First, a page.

The Societal Side-eye

    I’ll turn 43 next month. I seem to have a lot more grey hair than other people my age. Some people act towards me as if I’m old. Perhaps I am in their eyes.

    Fair enough, some days I wake up and I feel a million years old, but most of the time my fitness regime means that I feel pretty awesome.

    This article is about ignoring the ‘societal side-eye’ and doing badass things anyway. It’s something we all need to remember as we age: don’t be beholden to other people’s expectation of what’s appropriate.

    You and I are Way Too Old to let a societal side-eye sideline us from a badass life, however we define it.

    Who says we’re not supposed to even countenance the idea of learning to in-line skate. Or skateboard. Or paraglide. Or try trapeze work. Or aerial silks. Or whatever it was that got away from us as youths, and now beckons us back if we would only put in the training time. When does a timeline run out?

    If we do such things, particularly if we sport grey hair, we are subjected to



    Humans are a judgmental lot. We love to make fun of, mock and ridicule, especially those who are doing things we don’t have the guts to try. When some tiny Black woman well over a hundred heads out onto the track and runs a record time, we call her sweet or cute while she is engaging in serious badassery.


    It’s hard enough to age. It’s far harder to age in a ageist society which is eager to denounce and mock those of us who defy expectations and insist on writing our own history, full of whatever badassery fills our hearts.

    Source: You’re Too Old to Care About the Societal Side Eye When You Want to Be a Badass | Too Old for This Sh*t

    Should you lower your expectations?

    “Aim for the stars and maybe you’ll hit the treetops” was always the kind of advice I was given when I was younger. But extremely high expectations of oneself is not always a great thing. We have to learn that we’ve got limits. Some are physical, some are mental, and some are cultural:

    The problem with placing too much emphasis on your expectations—especially when they are exceedingly high—is that if you don’t meet them, you’re liable to feel sad, perhaps even burned out. This isn’t to say that you shouldn’t strive for excellence, but there’s wisdom in not letting perfect be the enemy of good.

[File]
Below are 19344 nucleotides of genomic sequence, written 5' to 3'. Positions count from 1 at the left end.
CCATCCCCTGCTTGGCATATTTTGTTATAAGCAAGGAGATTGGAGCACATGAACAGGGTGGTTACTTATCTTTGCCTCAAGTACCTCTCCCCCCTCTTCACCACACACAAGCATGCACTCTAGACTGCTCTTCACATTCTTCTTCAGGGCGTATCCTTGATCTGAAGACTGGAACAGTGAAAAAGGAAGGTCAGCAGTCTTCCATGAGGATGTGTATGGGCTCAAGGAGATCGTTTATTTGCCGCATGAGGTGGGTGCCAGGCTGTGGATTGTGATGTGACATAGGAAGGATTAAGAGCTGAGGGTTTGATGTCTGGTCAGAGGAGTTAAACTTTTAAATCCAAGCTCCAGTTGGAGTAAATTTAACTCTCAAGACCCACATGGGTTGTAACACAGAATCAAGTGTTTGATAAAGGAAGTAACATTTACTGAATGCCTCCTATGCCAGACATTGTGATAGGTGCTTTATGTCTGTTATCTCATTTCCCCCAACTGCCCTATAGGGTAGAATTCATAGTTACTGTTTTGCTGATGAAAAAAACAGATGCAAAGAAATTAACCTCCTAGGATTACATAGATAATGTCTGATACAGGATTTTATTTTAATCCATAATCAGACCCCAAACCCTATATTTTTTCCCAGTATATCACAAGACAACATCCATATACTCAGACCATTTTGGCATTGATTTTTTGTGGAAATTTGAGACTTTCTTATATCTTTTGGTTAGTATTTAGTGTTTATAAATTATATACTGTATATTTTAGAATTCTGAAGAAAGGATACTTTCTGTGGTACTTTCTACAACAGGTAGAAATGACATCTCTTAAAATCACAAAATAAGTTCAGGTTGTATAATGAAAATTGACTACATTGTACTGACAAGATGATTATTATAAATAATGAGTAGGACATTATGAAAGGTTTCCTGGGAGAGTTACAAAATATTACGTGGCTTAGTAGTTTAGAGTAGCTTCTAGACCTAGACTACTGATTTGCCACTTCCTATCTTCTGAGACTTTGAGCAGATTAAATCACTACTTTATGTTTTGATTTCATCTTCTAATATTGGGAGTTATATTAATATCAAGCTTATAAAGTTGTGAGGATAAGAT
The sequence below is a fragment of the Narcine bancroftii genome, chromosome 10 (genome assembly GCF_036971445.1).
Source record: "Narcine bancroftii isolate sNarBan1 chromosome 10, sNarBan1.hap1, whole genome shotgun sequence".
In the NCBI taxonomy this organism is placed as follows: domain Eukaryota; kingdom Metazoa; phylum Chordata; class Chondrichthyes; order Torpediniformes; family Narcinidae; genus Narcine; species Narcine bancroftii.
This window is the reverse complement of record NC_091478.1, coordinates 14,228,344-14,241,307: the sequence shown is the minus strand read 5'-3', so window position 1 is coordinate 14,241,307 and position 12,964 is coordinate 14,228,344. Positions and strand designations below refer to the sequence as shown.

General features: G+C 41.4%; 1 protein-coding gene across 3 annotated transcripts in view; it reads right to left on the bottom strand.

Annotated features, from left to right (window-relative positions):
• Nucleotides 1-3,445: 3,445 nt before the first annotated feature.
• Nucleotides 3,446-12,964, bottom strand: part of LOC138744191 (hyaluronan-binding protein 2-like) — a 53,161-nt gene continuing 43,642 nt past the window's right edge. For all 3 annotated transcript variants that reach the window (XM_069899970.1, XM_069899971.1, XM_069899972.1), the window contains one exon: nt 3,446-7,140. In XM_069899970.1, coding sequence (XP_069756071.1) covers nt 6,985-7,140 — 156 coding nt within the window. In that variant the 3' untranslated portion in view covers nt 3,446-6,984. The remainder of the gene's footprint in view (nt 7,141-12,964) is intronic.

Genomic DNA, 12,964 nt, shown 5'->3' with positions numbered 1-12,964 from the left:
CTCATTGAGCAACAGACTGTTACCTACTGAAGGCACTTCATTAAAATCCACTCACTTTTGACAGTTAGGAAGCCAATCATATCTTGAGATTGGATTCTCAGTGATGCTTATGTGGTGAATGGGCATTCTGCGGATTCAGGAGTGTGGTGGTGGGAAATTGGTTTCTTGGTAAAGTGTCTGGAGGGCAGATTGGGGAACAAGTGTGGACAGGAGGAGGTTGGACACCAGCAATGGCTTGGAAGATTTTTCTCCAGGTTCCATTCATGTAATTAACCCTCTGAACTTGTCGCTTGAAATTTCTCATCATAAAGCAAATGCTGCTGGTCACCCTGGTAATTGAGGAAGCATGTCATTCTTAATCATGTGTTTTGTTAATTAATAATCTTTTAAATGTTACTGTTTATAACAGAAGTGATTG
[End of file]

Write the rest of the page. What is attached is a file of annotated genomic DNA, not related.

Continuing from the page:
A (now famous) 2006 study found that people in Denmark are the happiest in the world. Researchers also found that have remarkably low expectations. And then:
    In a more recent study that included more than 18,000 participants and was published in 2014 in the Proceedings of the National Academy of Sciences, researchers from University College in London examined people’s happiness from moment to moment. They found that “momentary happiness in response to outcomes of a probabilistic reward task is not explained by current task earnings, but by the combined influence of the recent reward expectations and prediction errors arising from those expectations.” In other words: Happiness at any given moment equals reality minus expectations.
    So if you've always got very high expectations that aren't being met, that's not a great situation to be in
    In the words of Jason Fried, founder and CEO of software company Basecamp and author of multiple books on workplace performance: “I used to set expectations in my head all day long. But constantly measuring reality against an imagined reality is taxing and tiring, [and] often wrings the joy out of experiencing something for what it is.”
    Source: Outside